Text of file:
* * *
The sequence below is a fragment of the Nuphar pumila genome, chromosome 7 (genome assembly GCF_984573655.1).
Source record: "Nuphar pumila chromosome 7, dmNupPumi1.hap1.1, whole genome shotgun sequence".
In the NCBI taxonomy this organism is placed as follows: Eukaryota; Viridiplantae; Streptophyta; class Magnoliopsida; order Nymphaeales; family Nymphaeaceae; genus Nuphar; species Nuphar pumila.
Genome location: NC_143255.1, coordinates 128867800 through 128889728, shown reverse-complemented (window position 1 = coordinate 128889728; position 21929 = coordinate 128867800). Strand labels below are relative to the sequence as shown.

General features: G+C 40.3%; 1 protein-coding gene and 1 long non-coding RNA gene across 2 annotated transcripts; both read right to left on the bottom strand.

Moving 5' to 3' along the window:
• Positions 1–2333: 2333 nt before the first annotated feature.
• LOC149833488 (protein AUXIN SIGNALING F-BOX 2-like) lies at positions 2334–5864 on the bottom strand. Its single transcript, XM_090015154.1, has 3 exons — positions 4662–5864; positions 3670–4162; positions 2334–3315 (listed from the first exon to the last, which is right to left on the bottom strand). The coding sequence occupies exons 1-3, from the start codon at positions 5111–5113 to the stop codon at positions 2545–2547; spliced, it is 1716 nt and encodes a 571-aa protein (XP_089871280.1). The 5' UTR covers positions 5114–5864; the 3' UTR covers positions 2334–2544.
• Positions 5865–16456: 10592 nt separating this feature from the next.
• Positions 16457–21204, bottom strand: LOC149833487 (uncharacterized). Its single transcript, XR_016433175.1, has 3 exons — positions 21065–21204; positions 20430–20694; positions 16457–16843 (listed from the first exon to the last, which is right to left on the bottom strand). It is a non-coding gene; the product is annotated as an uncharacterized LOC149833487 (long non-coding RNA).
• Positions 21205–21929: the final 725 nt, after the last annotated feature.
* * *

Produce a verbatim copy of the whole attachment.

The sequence below is a fragment of the Nuphar pumila genome, chromosome 7 (genome assembly GCF_984573655.1).
Source record: "Nuphar pumila chromosome 7, dmNupPumi1.hap1.1, whole genome shotgun sequence".
In the NCBI taxonomy this organism is placed as follows: Eukaryota; Viridiplantae; Streptophyta; class Magnoliopsida; order Nymphaeales; family Nymphaeaceae; genus Nuphar; species Nuphar pumila.
Genome location: NC_143255.1, coordinates 128867800 through 128889728, shown reverse-complemented (window position 1 = coordinate 128889728; position 21929 = coordinate 128867800). Strand labels below are relative to the sequence as shown.

General features: G+C 40.3%; 1 protein-coding gene and 1 long non-coding RNA gene across 2 annotated transcripts; both read right to left on the bottom strand.

Moving 5' to 3' along the window:
• Positions 1–2333: 2333 nt before the first annotated feature.
• LOC149833488 (protein AUXIN SIGNALING F-BOX 2-like) lies at positions 2334–5864 on the bottom strand. Its single transcript, XM_090015154.1, has 3 exons — positions 4662–5864; positions 3670–4162; positions 2334–3315 (listed from the first exon to the last, which is right to left on the bottom strand). The coding sequence occupies exons 1-3, from the start codon at positions 5111–5113 to the stop codon at positions 2545–2547; spliced, it is 1716 nt and encodes a 571-aa protein (XP_089871280.1). The 5' UTR covers positions 5114–5864; the 3' UTR covers positions 2334–2544.
• Positions 5865–16456: 10592 nt separating this feature from the next.
• Positions 16457–21204, bottom strand: LOC149833487 (uncharacterized). Its single transcript, XR_016433175.1, has 3 exons — positions 21065–21204; positions 20430–20694; positions 16457–16843 (listed from the first exon to the last, which is right to left on the bottom strand). It is a non-coding gene; the product is annotated as an uncharacterized LOC149833487 (long non-coding RNA).
• Positions 21205–21929: the final 725 nt, after the last annotated feature.